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90s Slang You Should Know


[ri-prohch] /rɪˈproʊtʃ/
verb (used with object)
to find fault with (a person, group, etc.); blame; censure.
to upbraid.
to be a cause of blame or discredit to.
blame or censure conveyed in disapproval:
a term of reproach.
an expression of upbraiding, censure, or reproof.
disgrace, discredit, or blame incurred:
to bring reproach on one's family.
a cause or occasion of disgrace or discredit.
the Reproaches, Also called Improperia. Roman Catholic Church, Anglican Church. a series of antiphons sung in church on Good Friday, consisting of words addressed by Christ to His people, reminding them of His mercies and of their ingratitude.
an object of scorn or contempt.
Origin of reproach
late Middle English
1375-1425; (noun) late Middle English reproche < Old French, derivative of reprochier to reproach < Vulgar Latin *repropiāre to bring back near, equivalent to Latin re- re- + Late Latin -propiāre (derivative of Latin prope near; see approach); (v.) late Middle English reprochen < Old French reprochier
Related forms
reproachable, adjective
reproachableness, noun
reproachably, adverb
reproacher, noun
reproachingly, adverb
unreproachable, adjective
unreproachableness, noun
unreproachably, adverb
unreproached, adjective
unreproaching, adjective
1. chide, abuse, reprimand, reprehend, condemn, criticize. Reproach, rebuke, scold, reprove imply calling one to account for something done or said. Reproach is censure (often about personal matters, obligations, and the like) given with an attitude of faultfinding and some intention of shaming: to reproach one for neglect. Rebuke suggests sharp or stern reproof given usually formally or officially and approaching reprimand in severity: He rebuked him strongly for laxness in his accounts. Scold suggests that censure is given at some length, harshly, and more or less abusively; it implies irritation, which may be with or without justification: to scold a boy for jaywalking. A word of related meaning, but suggesting a milder or more kindly censure, often intended to correct the fault in question, is reprove : to reprove one for inattention. 3. shame. 4, 5. reprehension, rebuke, criticism, remonstrance, condemnation, disapproval. 6. dishonor, shame, disrepute, odium, obloquy, opprobrium, ignominy, infamy, scorn.
1, 4, 5. praise. 6. honor. Unabridged
Based on the Random House Dictionary, © Random House, Inc. 2017.
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Examples from the Web for reproach
Contemporary Examples
Historical Examples
  • She was pale and quiet, and she did not reproach the man again.

    To Leeward F. Marion Crawford
  • There is only one point on which I wish or intend to hang any reproach.

    Deerbrook Harriet Martineau
  • Stung by this reproach and the supreme courage of their general, the men recovered.

    Ancient Rome Mary Agnes Hamilton
  • As we have seen above, all must participate that none may be in a position to reproach the rest.

    Folkways William Graham Sumner
  • But I considered that I had less to reproach myself with than he thought.

    The Tower of Oblivion Oliver Onions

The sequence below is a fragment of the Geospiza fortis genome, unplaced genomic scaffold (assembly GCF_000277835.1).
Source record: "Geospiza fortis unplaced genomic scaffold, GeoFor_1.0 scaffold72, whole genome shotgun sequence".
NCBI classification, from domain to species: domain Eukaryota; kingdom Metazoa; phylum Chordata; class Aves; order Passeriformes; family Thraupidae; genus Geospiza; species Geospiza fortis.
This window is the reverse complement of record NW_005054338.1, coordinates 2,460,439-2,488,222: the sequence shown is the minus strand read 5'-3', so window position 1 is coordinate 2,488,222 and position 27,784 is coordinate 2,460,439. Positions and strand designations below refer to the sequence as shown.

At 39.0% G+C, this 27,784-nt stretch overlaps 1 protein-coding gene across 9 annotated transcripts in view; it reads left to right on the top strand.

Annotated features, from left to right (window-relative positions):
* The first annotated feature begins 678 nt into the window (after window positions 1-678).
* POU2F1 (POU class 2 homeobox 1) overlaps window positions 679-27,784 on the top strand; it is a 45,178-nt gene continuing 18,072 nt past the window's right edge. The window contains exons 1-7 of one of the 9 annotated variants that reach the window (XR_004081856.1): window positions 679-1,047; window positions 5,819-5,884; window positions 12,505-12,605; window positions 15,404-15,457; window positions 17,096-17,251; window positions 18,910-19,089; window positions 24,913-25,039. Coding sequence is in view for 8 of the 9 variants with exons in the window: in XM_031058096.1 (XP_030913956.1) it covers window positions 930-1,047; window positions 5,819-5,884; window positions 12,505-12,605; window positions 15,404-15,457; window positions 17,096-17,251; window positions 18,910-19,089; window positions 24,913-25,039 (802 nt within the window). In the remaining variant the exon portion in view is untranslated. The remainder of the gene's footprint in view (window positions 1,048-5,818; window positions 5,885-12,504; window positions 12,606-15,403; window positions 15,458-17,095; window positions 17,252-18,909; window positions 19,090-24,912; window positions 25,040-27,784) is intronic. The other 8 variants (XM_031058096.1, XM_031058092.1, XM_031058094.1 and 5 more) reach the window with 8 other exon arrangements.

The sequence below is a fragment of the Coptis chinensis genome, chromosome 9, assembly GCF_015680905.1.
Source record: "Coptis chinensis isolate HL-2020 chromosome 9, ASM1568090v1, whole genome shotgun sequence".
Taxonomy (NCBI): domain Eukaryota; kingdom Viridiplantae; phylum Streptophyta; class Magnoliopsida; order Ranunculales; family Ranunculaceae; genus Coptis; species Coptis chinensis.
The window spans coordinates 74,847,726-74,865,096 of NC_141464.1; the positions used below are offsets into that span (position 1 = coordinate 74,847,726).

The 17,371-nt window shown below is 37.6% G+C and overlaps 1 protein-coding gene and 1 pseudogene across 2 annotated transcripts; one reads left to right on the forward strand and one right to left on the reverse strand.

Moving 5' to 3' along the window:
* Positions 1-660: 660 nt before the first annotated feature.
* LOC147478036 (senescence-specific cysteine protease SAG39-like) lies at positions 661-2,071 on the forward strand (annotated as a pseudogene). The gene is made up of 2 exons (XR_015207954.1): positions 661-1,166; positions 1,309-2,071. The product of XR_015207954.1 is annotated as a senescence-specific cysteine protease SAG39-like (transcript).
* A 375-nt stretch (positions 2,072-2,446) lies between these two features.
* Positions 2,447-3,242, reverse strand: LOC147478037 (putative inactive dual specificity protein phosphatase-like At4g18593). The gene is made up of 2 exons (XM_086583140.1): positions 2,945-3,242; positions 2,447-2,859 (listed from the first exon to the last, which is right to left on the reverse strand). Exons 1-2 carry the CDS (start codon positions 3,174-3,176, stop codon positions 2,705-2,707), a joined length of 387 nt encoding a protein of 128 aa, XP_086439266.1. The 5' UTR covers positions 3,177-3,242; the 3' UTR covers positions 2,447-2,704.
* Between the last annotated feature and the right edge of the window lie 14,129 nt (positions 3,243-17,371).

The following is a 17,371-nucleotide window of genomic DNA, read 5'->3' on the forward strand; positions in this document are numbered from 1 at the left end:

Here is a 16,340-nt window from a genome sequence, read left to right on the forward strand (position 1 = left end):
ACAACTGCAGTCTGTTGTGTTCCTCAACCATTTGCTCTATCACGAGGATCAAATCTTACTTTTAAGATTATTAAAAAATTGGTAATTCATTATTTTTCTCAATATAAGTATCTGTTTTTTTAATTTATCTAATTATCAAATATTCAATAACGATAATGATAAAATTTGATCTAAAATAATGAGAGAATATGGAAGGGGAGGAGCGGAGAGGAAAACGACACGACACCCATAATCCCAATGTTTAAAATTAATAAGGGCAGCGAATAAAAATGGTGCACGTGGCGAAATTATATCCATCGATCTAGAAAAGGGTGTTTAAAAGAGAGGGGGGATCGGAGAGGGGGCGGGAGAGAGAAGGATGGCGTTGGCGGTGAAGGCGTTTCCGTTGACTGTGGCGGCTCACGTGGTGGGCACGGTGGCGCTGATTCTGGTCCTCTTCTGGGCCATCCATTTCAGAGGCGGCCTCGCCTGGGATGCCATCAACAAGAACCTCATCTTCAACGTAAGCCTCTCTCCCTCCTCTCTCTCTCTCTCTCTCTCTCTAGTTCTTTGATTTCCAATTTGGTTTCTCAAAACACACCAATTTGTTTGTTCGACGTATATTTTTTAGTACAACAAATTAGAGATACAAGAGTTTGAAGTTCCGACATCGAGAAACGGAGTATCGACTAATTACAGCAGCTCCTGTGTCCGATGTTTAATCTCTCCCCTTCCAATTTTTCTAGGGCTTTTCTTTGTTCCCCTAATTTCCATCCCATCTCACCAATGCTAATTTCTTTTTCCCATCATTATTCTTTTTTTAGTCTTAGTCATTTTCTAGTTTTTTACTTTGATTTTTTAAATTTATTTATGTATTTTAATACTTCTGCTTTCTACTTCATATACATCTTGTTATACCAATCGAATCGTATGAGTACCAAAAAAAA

• Most of the French (the learned and others) have repeated this reproach.

  • I have said that Mr. Charrington's name was bandied about among the sensual and the vulgar—all over England—as a term of reproach.

    The Great Acceptance Cyril Arthur Edward Ranger Gull
  • "I said I would join if Grant did," replied Bailey, stung by the reproach.

    In School and Out Oliver Optic
British Dictionary definitions for reproach


verb (transitive)
to impute blame to (a person) for an action or fault; rebuke
(archaic) to bring disgrace or shame upon
the act of reproaching
rebuke or censure; reproof: words of reproach
disgrace or shame: to bring reproach upon one's family
something that causes or merits blame, rebuke, or disgrace
above reproach, beyond reproach, perfect; beyond criticism
Derived Forms
reproachable, adjective
reproachableness, noun
reproachably, adverb
reproacher, noun
Word Origin
C15: from Old French reprochier, from Latin re- + prope near
Collins English Dictionary - Complete & Unabridged 2012 Digital Edition
© William Collins Sons & Co. Ltd. 1979, 1986 © HarperCollins
Publishers 1998, 2000, 2003, 2005, 2006, 2007, 2009, 2012
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Word Origin and History for reproach

mid-14c., "a rebuke, blame, censure;" also "object of scorn or contempt;" c.1400, as "disgrace, state of disgrace," from Old French reproche "blame, shame, disgrace" (12c.), from reprochier "to blame, bring up against," said by some French etymologists to be from Vulgar Latin *repropiare, from Latin re- "opposite of" + prope "near" (see propinquity), with suggestions of "bring near to" as in modern "get in (someone's) face." But others would have it from *reprobicare, from Latin reprobus/reprobare (see reprobate (adj.)).


mid-14c., reprochen "to rebuke, reproach," from Anglo-French repruchier, Old French reprochier "upbraid, blame, accuse, speak ill of," from reproche (see reproach (n.)). Related: Reproached; reproaching.


mid-14c., reprochen "to rebuke, reproach," from Anglo-French repruchier, Old French reprochier "upbraid, blame, accuse, speak ill of," from reproche (see reproach (n.)). Related: Reproached; reproaching.

Online Etymology Dictionary, © 2010 Douglas Harper
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